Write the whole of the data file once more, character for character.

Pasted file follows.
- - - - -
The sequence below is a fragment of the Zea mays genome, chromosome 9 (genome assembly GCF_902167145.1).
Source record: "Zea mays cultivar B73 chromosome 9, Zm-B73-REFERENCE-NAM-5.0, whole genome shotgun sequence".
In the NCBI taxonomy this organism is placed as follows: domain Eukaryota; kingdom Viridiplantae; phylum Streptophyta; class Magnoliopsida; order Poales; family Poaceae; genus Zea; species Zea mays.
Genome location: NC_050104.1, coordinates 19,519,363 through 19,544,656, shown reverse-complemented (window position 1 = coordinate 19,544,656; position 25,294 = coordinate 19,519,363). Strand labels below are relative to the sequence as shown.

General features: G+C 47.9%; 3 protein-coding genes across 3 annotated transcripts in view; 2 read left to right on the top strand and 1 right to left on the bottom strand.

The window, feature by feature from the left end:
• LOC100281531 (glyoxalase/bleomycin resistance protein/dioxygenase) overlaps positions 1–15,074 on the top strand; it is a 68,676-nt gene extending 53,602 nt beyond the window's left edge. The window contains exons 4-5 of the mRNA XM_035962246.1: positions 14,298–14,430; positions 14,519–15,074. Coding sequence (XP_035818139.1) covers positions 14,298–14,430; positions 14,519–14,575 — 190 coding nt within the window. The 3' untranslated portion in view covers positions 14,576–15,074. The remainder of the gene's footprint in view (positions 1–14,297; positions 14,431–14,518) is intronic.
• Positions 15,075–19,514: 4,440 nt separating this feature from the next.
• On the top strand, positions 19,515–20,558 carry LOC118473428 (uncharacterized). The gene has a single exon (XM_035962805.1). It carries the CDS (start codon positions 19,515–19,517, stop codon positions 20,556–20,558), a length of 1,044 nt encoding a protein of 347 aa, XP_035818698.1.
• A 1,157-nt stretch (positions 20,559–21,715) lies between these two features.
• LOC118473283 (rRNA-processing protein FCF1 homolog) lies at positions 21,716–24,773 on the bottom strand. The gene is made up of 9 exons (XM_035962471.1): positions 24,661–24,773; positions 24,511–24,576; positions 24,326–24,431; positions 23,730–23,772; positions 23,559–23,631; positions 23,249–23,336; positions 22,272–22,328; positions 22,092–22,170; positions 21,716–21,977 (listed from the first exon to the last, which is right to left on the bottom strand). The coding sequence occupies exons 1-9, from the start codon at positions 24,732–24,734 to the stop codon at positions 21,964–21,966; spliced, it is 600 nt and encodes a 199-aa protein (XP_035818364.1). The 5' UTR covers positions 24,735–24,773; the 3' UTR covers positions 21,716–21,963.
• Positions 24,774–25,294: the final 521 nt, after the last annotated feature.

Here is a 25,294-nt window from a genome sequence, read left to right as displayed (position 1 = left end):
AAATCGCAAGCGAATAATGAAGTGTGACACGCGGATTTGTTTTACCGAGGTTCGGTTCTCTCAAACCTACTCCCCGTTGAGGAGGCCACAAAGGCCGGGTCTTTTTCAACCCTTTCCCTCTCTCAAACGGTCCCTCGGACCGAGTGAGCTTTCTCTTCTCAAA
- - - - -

The sequence below is a fragment of the Zea mays genome, chromosome 9 (genome assembly GCF_902167145.1).
Source record: "Zea mays cultivar B73 chromosome 9, Zm-B73-REFERENCE-NAM-5.0, whole genome shotgun sequence".
In the NCBI taxonomy this organism is placed as follows: domain Eukaryota; kingdom Viridiplantae; phylum Streptophyta; class Magnoliopsida; order Poales; family Poaceae; genus Zea; species Zea mays.
Genome location: NC_050104.1, coordinates 19,519,363 through 19,544,656, shown reverse-complemented (window position 1 = coordinate 19,544,656; position 25,294 = coordinate 19,519,363). Strand labels below are relative to the sequence as shown.

General features: G+C 47.9%; 3 protein-coding genes across 3 annotated transcripts in view; 2 read left to right on the top strand and 1 right to left on the bottom strand.

The window, feature by feature from the left end:
• LOC100281531 (glyoxalase/bleomycin resistance protein/dioxygenase) overlaps positions 1–15,074 on the top strand; it is a 68,676-nt gene extending 53,602 nt beyond the window's left edge. The window contains exons 4-5 of the mRNA XM_035962246.1: positions 14,298–14,430; positions 14,519–15,074. Coding sequence (XP_035818139.1) covers positions 14,298–14,430; positions 14,519–14,575 — 190 coding nt within the window. The 3' untranslated portion in view covers positions 14,576–15,074. The remainder of the gene's footprint in view (positions 1–14,297; positions 14,431–14,518) is intronic.
• Positions 15,075–19,514: 4,440 nt separating this feature from the next.
• On the top strand, positions 19,515–20,558 carry LOC118473428 (uncharacterized). The gene has a single exon (XM_035962805.1). It carries the CDS (start codon positions 19,515–19,517, stop codon positions 20,556–20,558), a length of 1,044 nt encoding a protein of 347 aa, XP_035818698.1.
• A 1,157-nt stretch (positions 20,559–21,715) lies between these two features.
• LOC118473283 (rRNA-processing protein FCF1 homolog) lies at positions 21,716–24,773 on the bottom strand. The gene is made up of 9 exons (XM_035962471.1): positions 24,661–24,773; positions 24,511–24,576; positions 24,326–24,431; positions 23,730–23,772; positions 23,559–23,631; positions 23,249–23,336; positions 22,272–22,328; positions 22,092–22,170; positions 21,716–21,977 (listed from the first exon to the last, which is right to left on the bottom strand). The coding sequence occupies exons 1-9, from the start codon at positions 24,732–24,734 to the stop codon at positions 21,964–21,966; spliced, it is 600 nt and encodes a 199-aa protein (XP_035818364.1). The 5' UTR covers positions 24,735–24,773; the 3' UTR covers positions 21,716–21,963.
• Positions 24,774–25,294: the final 521 nt, after the last annotated feature.

Here is a 25,294-nt window from a genome sequence, read left to right as displayed (position 1 = left end):
AAATCGCAAGCGAATAATGAAGTGTGACACGCGGATTTGTTTTACCGAGGTTCGGTTCTCTCAAACCTACTCCCCGTTGAGGAGGCCACAAAGGCCGGGTCTTTTTCAACCCTTTCCCTCTCTCAAACGGTCCCTCGGACCGAGTGAGCTTTCTCTTCTCAAA